For most distances beyond 5K! runners will usually receive a medal, and these aren’t the participant trophy that you got in little league, running longer distances is an accomplishment. (What do you mean your little league trophy said "first place"?) Running these distances is a challenge and takes many weeks of training before you can even get to the start line. The medal is the embodiment of that work. Weekly training runs in pre-dawn hours or those long weekend runs in the rain aren’t glamorous and you deserve a metaphorical pat on the back.
Rock n Roll Arizona and desert double down medals hanging out at the Grand Canyon
The makers of medals have a hard job. They have to boil down a race, a city and a theme into something about the size of an iPhone that you can wear around your neck. On top of all that it needs to attractive so that people actually want to wear it, because that’s kind of the point of getting a medal. I’ve seen people wearing their medals everywhere from bars, to airplanes to concerts. A good medal goes a long way in making a complete race.
Almost any type of medal you could think of, and some you would never, are out there. Just google it!- Medals shaped like lobster claws? Check!
- Medals shaped like aliens? Beam me up Scottie!
- Medals that glow in the dark? There is a light at the end of that tunnel!
- Medals shaped like Pirates? Ahoy matey!
- Medals shaped like surfboards that double as a bottle opener? Yes please!
- Season medals? Santa, Halloween and even the Easter bunny are all represented.
- Medals made out of wood? Is that still a medal?
You get the picture, the medal is the embodiment of the race, they can be fun, they can be showy and they can also be a good recruiting tool, which brings us to one cold evening in December 2011.As our annual holiday party was winding down, and the discussion started to turn to my wife’s homage to her 2011 running. She had run three halfs that year (one more than me) and the medals for those along with her rock ‘n’ roll heavy medals were hanging on the door to our china cabinet. As we talked about each race and how much fun it would be to have some of my old high school friends run with me, we were met with the usual opposition. “That’s too far.” “I have to commit to running how much?” but no matter what the mouth said, the eyes kept coming back to the medals. By the end of the discussion one of my friends was wearing a medal and that (along with some pinot grigio) was enough to reel them in, and a few months later we were all signed up.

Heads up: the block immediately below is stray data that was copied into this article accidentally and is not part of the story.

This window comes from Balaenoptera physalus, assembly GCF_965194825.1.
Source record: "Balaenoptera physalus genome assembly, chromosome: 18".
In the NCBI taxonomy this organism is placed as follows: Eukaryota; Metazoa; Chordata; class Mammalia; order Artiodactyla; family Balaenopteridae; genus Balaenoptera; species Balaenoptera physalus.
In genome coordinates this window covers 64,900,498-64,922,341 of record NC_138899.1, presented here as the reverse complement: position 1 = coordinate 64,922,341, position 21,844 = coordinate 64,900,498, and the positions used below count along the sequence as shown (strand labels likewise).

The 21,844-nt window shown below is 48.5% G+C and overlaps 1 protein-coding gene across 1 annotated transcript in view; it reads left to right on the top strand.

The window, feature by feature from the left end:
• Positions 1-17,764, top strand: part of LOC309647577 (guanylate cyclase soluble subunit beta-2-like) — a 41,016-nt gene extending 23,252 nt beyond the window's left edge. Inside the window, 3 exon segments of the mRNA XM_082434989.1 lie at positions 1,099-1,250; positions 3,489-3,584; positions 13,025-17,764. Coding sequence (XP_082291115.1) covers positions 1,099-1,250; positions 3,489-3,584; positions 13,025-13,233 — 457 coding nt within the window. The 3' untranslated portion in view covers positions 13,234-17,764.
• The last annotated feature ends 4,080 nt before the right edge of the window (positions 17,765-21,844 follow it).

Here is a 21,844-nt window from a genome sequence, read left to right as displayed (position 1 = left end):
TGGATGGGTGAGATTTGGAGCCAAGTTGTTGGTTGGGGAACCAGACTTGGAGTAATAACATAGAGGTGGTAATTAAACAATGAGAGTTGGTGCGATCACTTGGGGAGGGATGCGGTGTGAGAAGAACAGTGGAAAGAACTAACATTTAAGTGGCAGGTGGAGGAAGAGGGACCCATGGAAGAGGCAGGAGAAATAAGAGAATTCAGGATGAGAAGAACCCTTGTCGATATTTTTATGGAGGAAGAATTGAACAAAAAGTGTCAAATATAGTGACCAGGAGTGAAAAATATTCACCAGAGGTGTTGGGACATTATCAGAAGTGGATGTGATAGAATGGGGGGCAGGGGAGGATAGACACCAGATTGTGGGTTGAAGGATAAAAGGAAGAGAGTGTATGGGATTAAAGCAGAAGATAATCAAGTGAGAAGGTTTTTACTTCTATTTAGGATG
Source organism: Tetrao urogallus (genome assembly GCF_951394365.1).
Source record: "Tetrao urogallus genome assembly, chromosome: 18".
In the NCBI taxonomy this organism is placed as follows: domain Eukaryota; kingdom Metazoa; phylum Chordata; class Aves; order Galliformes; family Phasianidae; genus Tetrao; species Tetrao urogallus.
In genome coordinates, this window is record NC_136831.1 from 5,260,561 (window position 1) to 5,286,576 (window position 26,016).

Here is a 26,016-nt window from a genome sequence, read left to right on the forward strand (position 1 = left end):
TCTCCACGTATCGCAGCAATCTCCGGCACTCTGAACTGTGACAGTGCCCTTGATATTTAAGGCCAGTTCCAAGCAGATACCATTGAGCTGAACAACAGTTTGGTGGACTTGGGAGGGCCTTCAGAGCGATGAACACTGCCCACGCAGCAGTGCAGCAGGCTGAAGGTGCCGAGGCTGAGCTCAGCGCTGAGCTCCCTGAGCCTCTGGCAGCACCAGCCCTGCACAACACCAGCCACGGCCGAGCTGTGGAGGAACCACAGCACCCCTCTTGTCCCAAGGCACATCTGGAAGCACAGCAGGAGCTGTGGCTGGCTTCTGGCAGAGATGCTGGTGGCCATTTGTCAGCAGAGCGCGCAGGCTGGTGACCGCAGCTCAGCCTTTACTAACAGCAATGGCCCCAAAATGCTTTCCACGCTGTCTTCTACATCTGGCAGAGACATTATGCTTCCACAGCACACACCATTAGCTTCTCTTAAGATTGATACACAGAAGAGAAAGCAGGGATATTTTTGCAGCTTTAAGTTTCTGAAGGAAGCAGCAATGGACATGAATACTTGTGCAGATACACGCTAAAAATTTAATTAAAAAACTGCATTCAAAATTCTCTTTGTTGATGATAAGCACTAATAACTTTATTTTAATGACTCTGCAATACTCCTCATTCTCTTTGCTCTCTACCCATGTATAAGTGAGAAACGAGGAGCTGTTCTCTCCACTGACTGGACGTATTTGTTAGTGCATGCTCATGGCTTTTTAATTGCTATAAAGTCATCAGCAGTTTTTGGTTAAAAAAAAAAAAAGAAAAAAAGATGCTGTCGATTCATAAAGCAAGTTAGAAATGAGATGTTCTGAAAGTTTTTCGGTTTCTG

2011 Half Marathon Medals double as a recruiting tool
We all lived in different cities so we had to train (or not) by ourselves, but we kept each other in the loop about what we were doing (see my first post about facebook). Nine months later everyone converged on Rode Island where we would all be running the rock ‘n’ roll Providence half marathon together. Race day was here and as we waited for the start, there were a lot of nerves for everyone. For the first timers it was along the lines of “If I die during the race I’m coming back to haunt you for getting me into this” which I thought very unlikely for two people in very good shape. For me it was “what happens when these guys blow through the course and finish two hours in front of me” which seemed much more likely.
The race started and I couldn’t find my wife. My friends and I were still in the line port-a-potty as our corral crossed the starting line. Had I bit off more than I could chew? Had I pushed my friends down a path they weren’t ready for? We made our way to the closest coral and received a text message that my wife had crossed the starting line, at lease someone made it to the right coral, and a few minutes later we were off. At first it looked like at least half of my fear was taking hold as one of my friends sped off on his own to complete the race in just over an 8 minute per mile pace, but I knew I had to run my own race if I wanted to finish and enjoy doing it. After a few more miles my other friend outpaced me and now everyone was on their own.
Just before mile 10 I got the first text message that one of my friends had finished, then about two miles later another text with the same message, and about 15 minutes later I crossed the finish line myself. At the end of the day, none of our fears were realized, my friends had set out and completed their first half marathons something that seemed so foreign to them less than a year ago, and I had the joy of sharing it with them (along a new PR).
The Plainville crew tastes sweet victory...and something slightly metallic
The moral of the story is that a medal is more than a medal. It's a pat on the back, a validation, a story in itself, and sometime even more than that.
Looking for some races with cool medals? Check out Active.com's list here of the best race day medals.